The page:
How to Make No-Sew Curtains: 28 Fun DIYs
No-sew curtains add a dash of creativity and color to your windows and doors without you having to know a word about sewing. Whether it is your kid’s nursery, your kitchen or camp no sew curtains offer a quick, super-easy solution to keep all the outdoor elements away in its signature casual chic style.
This pristine project made out of 100% cotton, requires scissors, tape measure, iron and a large flat workspace for unhindered work.
Keep a roll of Stitch Witchery handy for completing this fun no-sew curtain.
For people out there who dread stitching, just 5 yards of your favorite fabric, a package of hem tape and two packs of grommets will help you with this great window treatment.
Make a lovely, rustic curtain for windows with this easy craft activity that will only take a few hours to complete. You are going to swear by the primitive appeal of this one!
You don’t really need a sewing machine for sporting a polished look of curtains made by professionals. They will look no less classy in their no-sew version using iron-on bonding tape, grommet tape and snap-on grommets. Instead of the iron hem, you can also consider Velcro.
A pretty floral curtain hung at your bay window perfectly suits spring. You can customize it for French doors by extending its length.
Here comes a personal take on making drop cloth curtains. Since they are quite stiff at the onset, it is best to wash the cloth in generous doses of fabric softener at least twice. Then you can iron them nicely before starting off with the steps. Curtain clips were used to fake a pinch pleat look.
This quick project is just cut pieces of fabric in your favorite colors that are knotted up on a curtain rod for creating a beautiful bedroom décor.
Rock the Bohemian look in your interiors by hanging bright rugs with pins from the curtain rod. Ensure that you keep minimum gap between the cut strips of old cloths.
Paint a canvas drop cloth in a bold zig-zag design using a template and painter’s tape as your guides. Then you just need to make holes for the grommets, fit the grommets in, and you are sure to take your guests for a ride.
Using blackout lining fabric allows thermal insulation and makes these curtains ideal for a child’s nursery. The tassel trim glued to the bottom edge is a stunning embellishment.
Making curtains out of bedsheets allows you to keep your bed and window décor in sync. Plus, the considerable breadth of the sheets comes as an advantage.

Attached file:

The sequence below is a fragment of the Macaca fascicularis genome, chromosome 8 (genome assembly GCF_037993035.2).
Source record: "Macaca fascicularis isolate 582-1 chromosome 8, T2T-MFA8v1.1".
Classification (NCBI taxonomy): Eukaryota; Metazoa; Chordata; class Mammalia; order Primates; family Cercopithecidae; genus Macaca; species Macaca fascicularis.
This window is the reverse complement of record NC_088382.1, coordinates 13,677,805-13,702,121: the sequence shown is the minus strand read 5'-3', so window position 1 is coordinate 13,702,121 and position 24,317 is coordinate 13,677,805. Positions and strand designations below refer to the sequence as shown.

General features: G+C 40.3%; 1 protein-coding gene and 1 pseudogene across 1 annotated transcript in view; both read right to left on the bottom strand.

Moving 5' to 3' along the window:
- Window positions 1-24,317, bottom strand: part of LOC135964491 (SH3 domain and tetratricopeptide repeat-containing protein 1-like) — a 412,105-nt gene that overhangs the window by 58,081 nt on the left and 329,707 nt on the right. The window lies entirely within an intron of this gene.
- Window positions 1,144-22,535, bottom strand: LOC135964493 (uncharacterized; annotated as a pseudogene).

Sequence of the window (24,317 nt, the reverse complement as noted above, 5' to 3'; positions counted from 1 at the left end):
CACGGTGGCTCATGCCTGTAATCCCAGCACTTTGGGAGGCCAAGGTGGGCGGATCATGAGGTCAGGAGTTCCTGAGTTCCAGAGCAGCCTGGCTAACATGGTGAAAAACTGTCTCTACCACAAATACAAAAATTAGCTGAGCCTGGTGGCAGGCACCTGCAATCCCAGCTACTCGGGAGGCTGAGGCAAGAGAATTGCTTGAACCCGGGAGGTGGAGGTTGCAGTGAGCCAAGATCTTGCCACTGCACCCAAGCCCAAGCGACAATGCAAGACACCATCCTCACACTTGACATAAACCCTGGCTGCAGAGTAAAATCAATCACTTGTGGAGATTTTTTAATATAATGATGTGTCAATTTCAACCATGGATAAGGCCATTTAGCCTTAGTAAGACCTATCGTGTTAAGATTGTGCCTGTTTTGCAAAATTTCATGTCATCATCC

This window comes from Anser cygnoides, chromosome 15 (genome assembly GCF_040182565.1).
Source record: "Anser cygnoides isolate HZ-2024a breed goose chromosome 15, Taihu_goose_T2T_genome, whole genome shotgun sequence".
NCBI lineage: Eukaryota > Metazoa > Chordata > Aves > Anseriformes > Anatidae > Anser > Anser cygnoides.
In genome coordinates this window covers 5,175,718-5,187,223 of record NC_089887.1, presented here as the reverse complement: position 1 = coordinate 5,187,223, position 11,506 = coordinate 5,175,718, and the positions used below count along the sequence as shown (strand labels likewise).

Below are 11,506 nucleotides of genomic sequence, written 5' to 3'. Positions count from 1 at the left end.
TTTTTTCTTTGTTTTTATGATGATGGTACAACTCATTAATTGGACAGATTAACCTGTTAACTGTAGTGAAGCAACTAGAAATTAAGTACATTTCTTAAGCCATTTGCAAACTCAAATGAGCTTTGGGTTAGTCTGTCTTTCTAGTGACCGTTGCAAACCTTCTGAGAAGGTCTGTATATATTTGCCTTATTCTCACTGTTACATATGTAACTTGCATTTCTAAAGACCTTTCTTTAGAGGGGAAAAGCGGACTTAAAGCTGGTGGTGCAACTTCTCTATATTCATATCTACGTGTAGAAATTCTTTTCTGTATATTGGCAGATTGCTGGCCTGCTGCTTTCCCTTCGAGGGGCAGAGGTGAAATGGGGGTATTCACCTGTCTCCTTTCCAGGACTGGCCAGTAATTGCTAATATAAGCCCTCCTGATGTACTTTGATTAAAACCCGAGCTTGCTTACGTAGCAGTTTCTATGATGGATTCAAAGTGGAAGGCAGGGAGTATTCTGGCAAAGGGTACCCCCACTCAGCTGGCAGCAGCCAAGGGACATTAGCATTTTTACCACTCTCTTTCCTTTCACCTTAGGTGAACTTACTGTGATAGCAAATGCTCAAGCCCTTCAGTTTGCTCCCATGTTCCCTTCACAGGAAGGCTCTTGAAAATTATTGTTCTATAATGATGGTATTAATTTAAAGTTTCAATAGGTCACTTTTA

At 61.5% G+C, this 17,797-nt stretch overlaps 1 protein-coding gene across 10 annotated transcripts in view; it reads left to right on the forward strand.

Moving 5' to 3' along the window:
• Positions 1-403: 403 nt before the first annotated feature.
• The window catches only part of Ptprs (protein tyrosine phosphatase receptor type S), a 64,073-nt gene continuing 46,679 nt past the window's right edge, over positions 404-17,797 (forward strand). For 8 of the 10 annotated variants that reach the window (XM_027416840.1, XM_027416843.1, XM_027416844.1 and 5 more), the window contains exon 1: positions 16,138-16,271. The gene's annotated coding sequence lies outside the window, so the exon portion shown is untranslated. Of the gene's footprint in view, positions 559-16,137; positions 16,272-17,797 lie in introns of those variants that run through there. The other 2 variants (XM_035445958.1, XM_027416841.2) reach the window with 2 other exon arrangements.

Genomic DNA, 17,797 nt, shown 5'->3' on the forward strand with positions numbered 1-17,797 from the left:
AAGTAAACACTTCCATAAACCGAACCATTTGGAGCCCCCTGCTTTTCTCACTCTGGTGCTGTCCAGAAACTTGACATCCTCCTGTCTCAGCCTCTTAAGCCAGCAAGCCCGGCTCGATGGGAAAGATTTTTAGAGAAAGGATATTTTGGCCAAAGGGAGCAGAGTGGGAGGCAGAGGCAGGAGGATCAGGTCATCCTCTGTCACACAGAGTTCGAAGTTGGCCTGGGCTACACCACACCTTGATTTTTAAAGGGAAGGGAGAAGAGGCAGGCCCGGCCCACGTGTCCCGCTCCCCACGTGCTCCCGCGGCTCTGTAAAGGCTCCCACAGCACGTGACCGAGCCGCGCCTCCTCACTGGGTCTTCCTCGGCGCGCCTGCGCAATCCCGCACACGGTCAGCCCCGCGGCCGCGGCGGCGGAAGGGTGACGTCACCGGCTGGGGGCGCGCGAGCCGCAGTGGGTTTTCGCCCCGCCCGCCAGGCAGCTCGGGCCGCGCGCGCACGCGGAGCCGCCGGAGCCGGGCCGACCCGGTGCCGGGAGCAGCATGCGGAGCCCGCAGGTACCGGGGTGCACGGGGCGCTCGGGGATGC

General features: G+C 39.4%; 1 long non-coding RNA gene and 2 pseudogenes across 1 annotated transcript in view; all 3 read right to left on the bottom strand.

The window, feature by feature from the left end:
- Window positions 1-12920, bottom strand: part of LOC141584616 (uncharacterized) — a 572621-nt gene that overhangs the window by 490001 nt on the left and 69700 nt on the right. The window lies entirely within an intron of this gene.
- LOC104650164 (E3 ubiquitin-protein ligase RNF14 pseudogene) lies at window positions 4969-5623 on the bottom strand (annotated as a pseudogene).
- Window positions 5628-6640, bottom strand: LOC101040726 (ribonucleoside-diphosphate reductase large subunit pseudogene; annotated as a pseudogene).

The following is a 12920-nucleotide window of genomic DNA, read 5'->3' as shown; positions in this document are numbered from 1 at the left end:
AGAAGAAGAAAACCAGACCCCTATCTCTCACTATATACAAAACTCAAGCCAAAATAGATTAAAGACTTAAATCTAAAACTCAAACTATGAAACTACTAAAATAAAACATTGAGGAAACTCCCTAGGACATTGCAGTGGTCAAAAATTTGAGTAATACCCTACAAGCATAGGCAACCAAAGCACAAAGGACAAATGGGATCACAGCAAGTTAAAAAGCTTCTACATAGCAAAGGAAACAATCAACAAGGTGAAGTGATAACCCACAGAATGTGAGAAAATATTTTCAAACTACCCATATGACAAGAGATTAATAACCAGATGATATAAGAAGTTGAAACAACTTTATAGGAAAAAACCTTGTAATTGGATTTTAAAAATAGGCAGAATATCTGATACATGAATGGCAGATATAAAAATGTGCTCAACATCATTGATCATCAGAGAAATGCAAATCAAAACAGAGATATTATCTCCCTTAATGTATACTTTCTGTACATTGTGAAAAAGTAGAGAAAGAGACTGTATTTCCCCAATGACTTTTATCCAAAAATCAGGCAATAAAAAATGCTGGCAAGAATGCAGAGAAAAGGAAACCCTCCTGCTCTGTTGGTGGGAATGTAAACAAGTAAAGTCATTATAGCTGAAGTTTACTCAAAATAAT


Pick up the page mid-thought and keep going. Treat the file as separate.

A set of four tablecloths were attached with curtain ring clips to a standard rod for making this beauty. Quite an innovative idea, isn’t it?
A set of gorgeous linen napkins with a dotted pattern would look adorable as kitchen café curtains. You can also use bandanas for this craft.
While making this, don’t forget to keep room at the top for an iron rod pocket.
This concept of a shower curtain or curtain panel hung on a small tension rod with drapery clips is simply amazing for a café curtain! You can use them to conceal effectively the clutter on your shelves too.
A cute polka dotted fabric, 2 yards in length could add a dash of color to classroom windows. They fit seamlessly in kitchen or bathroom décor too. Don’t they look fab for Christmas?
Make your curtains pop by utilizing the simple concept of grommets. Bright stripes can also create a catchy look.
The classy lace embellishment on this small curtain looks dapper for a doll’s house or a playhouse.
This chic curtain befits an RV or boat with élan.
Spend time outdoors, on your patio or porch, with these massive drapes shading you from the sun. Note the charming tie-ups at the centers with ribbons.
Make your sidelight curtain look elegant by using muslin or velvet fabric. Sheer looks gorgeous too and would help in lighting up the room at daytime.
This one is for all the campers out there. Brighten up the interiors of your Pop-up camper in style!
After going through these brilliant ideas, it should not be hard to believe that you really don’t need to be good at sewing to create exquisite curtains for any purpose.
Published on April 21st 2016 by Peyton Derrida